The main projects under the central government which have been financed by monies from Petro Caribe have been: Border Security Management; E-Passport System; Road Repair Programme; Farmers’ Support Programme; Housing Rehabilitation (Natural Disasters and Generally); Provision of Housing Materials (arising from Natural Disasters and Generally); Belle Isle Correctional Facility (Female Wing); LIAT Airline Re-fleeting Programme; Poverty Reduction Programme; Black Sigatoka Disease; Purchase of Dee’s Services Building and its Retro-fitting (for Electoral Office and Immigration Office); the SET Programme (for employment of college and university graduates); the SVG Tourism Authority (for Tourism Promotion); Purchase of Herboprot P (medication for persons with diabetic ulcers); Rehabilitation of Temporary Mental Health Centre at Orange Hill, and Accountant General (Budgetary Support).

There is a paper trail for all items of expenditure under Petro Caribe to ensure best practices of transparency and accountability in the internal accounting procedures and the annual audited accounts.


In a recent press conference (May 17, 2017, the Leader of the Opposition, Lorraine Godwin Friday, again displayed his profound misunderstanding of the nature of the four regimes of public accountability for a wholly-owned state company, such as Petro Caribe (SVG)) Limited, which is registered under the Companies Act.
First of all, he ignores entirely the internal requisites of accountability mandated by the Companies Act and reflective in the functioning of a modern company. Secondly, his dismissiveness of the regime of accountability through the filing of annual audited financial statements at CIPO, is plain ignorance.

Friday’s condition of unknowing and stubborn wrong-headedness on this later issue are evident from the following statement by him at is said press conference:

“Anyone who has looked into this matter will know by now that having financial statements filed at the Commerce and Intellectual Property Office (CIPO), is completely immaterial to the matter of accountability for public funds.

“—–The Registrar at CIPO has no role in accountability—-. CIPO is not relevant to that of accountability, plain and simple.”

The Companies Act [Chapter 143 of the Laws of St Vincent and the Grenadines] makes provisions for the filing of annual audited financial statements. These statements are prepared by independent Auditors from the financial/accounting records (including the paper trail) of the company; the audited accounts are done in accordance with international auditing standards and the law of the land. The internal accounting records and the audited financial statements are the material and relevant foundation of accountability, transparency, and sound corporate governance. Without them there can be no full or proper accountability. These international auditing standards are precisely what the Director of Audit applies in respect of the central government accounts; the Director of Audit does not invent new standards of accounting. It is amazing that Lorraine Friday misses this basic point. And the Companies Act makes clear, additionally, that the Registrar of Companies is responsible for the administration of the Act.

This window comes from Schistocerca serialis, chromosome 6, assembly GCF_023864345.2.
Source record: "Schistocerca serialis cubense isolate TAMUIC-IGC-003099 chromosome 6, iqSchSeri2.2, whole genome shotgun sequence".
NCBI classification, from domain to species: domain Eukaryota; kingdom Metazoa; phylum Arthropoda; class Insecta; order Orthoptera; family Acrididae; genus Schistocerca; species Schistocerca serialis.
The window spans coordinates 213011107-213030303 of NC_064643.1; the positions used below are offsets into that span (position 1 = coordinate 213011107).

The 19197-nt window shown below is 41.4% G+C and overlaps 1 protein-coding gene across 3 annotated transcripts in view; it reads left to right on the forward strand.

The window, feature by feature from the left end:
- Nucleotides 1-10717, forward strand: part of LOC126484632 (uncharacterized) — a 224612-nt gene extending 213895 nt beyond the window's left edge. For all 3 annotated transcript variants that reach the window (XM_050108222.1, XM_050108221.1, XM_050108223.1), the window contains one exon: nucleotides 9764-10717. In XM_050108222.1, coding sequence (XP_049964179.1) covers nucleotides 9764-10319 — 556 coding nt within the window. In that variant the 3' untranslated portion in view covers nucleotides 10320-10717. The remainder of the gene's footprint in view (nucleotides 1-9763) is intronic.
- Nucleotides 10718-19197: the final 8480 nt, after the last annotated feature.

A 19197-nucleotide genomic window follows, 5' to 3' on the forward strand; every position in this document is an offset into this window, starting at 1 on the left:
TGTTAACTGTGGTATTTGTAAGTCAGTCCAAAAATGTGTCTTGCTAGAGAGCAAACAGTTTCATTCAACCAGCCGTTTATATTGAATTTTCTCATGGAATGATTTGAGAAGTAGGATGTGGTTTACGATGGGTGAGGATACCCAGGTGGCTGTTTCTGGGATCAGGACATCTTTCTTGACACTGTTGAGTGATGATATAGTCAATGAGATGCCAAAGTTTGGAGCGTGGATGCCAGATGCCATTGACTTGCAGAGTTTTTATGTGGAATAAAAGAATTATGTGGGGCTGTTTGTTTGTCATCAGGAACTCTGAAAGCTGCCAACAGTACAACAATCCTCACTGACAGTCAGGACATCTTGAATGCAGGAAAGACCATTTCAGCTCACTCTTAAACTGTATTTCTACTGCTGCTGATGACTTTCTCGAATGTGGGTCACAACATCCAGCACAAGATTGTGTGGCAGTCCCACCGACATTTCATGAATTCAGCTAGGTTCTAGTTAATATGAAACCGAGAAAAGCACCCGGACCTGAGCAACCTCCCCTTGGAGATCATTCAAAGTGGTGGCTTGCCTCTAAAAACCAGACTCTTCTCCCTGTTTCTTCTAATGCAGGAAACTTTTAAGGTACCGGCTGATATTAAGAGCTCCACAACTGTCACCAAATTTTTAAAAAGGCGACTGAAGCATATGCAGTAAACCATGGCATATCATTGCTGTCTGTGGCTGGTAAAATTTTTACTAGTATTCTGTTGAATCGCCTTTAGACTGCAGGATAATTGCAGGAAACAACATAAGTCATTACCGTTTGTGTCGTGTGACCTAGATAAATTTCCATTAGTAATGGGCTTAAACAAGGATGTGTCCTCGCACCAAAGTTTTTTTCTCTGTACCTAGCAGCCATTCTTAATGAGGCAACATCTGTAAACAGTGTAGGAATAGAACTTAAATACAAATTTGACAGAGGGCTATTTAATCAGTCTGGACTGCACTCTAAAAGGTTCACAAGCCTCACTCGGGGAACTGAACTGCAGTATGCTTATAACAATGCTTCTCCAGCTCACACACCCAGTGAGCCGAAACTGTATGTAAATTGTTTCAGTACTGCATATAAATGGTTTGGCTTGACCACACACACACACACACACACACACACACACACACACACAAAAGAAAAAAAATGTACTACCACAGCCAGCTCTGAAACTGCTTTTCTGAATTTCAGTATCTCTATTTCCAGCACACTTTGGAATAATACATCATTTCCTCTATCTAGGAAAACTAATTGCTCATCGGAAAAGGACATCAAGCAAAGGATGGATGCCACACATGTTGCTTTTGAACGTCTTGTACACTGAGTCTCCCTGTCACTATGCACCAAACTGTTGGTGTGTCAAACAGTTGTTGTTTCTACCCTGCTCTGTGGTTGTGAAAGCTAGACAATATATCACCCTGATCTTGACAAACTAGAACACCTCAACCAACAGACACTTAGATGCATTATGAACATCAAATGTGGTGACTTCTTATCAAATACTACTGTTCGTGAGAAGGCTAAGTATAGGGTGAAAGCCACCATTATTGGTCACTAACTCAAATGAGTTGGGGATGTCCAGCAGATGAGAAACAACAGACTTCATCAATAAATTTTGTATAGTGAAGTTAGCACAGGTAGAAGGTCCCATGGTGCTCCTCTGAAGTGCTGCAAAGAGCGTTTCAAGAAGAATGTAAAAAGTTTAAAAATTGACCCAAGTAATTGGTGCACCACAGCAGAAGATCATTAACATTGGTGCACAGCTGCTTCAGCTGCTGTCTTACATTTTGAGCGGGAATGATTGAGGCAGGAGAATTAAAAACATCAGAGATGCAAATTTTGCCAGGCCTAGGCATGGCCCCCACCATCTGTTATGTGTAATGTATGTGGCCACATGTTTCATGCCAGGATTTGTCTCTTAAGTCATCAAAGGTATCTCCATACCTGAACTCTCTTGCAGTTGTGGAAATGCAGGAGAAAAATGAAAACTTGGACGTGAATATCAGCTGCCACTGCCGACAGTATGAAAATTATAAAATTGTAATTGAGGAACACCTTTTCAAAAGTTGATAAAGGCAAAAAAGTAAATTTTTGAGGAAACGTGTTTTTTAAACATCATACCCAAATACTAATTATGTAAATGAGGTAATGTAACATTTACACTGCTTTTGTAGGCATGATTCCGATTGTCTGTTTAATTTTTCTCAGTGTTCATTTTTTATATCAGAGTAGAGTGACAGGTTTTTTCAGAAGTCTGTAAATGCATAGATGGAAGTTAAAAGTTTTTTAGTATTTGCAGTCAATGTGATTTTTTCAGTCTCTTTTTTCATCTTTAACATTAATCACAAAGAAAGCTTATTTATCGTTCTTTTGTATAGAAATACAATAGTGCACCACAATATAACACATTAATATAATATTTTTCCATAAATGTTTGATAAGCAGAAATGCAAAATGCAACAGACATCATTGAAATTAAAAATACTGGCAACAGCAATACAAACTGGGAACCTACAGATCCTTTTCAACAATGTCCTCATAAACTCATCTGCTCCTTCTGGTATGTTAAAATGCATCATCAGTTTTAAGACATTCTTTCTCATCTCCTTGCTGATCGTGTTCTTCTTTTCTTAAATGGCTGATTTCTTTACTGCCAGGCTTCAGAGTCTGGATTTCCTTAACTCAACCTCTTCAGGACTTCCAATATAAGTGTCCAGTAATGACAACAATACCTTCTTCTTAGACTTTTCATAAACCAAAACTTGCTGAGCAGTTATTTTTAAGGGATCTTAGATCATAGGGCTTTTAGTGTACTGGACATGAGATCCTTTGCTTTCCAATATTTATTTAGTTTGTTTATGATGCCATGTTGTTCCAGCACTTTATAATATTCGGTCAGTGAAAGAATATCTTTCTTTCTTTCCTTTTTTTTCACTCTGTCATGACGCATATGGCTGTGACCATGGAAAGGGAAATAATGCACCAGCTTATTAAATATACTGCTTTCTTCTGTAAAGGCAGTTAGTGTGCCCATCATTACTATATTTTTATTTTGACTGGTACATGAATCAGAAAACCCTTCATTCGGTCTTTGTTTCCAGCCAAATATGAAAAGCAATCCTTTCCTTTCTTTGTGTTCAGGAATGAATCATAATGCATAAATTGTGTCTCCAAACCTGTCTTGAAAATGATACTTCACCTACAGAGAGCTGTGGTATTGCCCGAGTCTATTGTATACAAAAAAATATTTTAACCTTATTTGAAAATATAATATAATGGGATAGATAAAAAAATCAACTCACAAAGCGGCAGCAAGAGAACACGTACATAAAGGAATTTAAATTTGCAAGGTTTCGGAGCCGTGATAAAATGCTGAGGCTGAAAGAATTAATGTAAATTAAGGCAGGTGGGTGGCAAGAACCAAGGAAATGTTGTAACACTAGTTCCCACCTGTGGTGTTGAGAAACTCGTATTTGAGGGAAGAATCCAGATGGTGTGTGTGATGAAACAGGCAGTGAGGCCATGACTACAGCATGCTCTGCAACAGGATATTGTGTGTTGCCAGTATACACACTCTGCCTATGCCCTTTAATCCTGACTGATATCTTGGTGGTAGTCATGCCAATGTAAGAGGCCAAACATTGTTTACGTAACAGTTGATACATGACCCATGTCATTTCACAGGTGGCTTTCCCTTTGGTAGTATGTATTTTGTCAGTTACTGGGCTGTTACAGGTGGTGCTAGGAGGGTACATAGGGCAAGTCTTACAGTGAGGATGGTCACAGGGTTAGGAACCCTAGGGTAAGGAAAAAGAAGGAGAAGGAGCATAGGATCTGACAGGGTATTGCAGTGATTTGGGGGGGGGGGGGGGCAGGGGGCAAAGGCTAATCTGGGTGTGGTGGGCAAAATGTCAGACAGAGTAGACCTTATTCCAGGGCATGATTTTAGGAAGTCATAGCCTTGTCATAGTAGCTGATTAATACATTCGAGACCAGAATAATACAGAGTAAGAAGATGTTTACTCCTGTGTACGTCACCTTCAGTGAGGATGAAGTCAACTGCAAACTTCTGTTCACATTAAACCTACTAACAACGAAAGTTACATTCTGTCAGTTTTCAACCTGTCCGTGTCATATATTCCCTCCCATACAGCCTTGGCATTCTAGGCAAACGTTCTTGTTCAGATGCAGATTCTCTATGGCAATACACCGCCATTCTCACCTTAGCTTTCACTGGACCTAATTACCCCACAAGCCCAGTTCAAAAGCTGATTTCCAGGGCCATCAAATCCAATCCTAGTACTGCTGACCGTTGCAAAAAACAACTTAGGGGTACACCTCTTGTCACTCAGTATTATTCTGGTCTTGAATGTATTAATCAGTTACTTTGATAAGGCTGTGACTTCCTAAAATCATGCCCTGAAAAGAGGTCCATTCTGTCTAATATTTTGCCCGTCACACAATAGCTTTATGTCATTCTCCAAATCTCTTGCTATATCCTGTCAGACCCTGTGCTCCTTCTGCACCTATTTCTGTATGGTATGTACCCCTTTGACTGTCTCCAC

To be sure, the Director of Audit under the Audit Act [Chapter 245 of the Laws of St. Vincent and the Grenadines] may examine and audit the accounts of a recipient of Government money in relation to Government money received [Section 18], and he/she may inquire into and report upon the financial affairs of a company wholly or partially-owned by the State if requested to do so by the Minister or the House of Assembly, and if he/she (the Director of Audit) is of the opinion that it does not interfere with her/his primary responsibilities [Section 15]. And, of course, under Section 19 the Director of Audit is entitled to access information from a government owned or controlled company in order to carry out her/his responsibilities.

But what are the primary responsibilities of the Director of Audit? What are her/his mandatory duties? They are spelt out specifically in the Constitution, the Audit Act and other statutes. Under Section 75 (2) the Director of Audit shall:

“(a) satisfy himself that all monies that have been appropriated by Parliament and disbursed have been applied to the purposes to which they were so appropriated and that the expenditure conforms to the authority that governs it; and

“(b) at least once in every year audit and report on the public accounts of St. Vincent and the Grenadines, the accounts of all officers and authorities of the Government, the accounts of all courts of law in St. Vincent and the Grenadines (including any accounts by the Supreme Court maintained in St. Vincent and the Grenadines), the accounts of every Commission established by this Constitution and accounts of the Clerk of the House.”

Some other statute laws prescribed what the Director of Audit shall do. These are also part of her/his primary responsibilities. The Audit Act, for example, prescribes in Section 13 thereof, that the Director of Audit shall audit the accounts of each statutory body and to report as required by the Act. There is no mandatory requirement for the Director of Audit to audit the accounts of government-owned companies, although she has certain discretionary options available. Indeed, it would be impossible, physically, for the Director of Audit to audit “the central government accounts” (as per Section 75(2)(b) of the Constitution), the accounts of all statutory bodies, accounts of all government-owned companies, and accounts of all companies which are the recipients of government money. In fact, Section 13 of the Audit Act is framed in such a way for the Director of Audit to select an independent auditor to audit the accounts of statutory bodies but under the supervision/control of the Director of Audit. This is so, mandatorily, in relation to the Petro Caribe Fund under the 2016 Petro Caribe (Special Purpose) Fund Act. At the same time the audited financial statements of the Petro Caribe (SVG) Limited registered under the Companies Act in 2005 must be filed with the Registrar of Companies.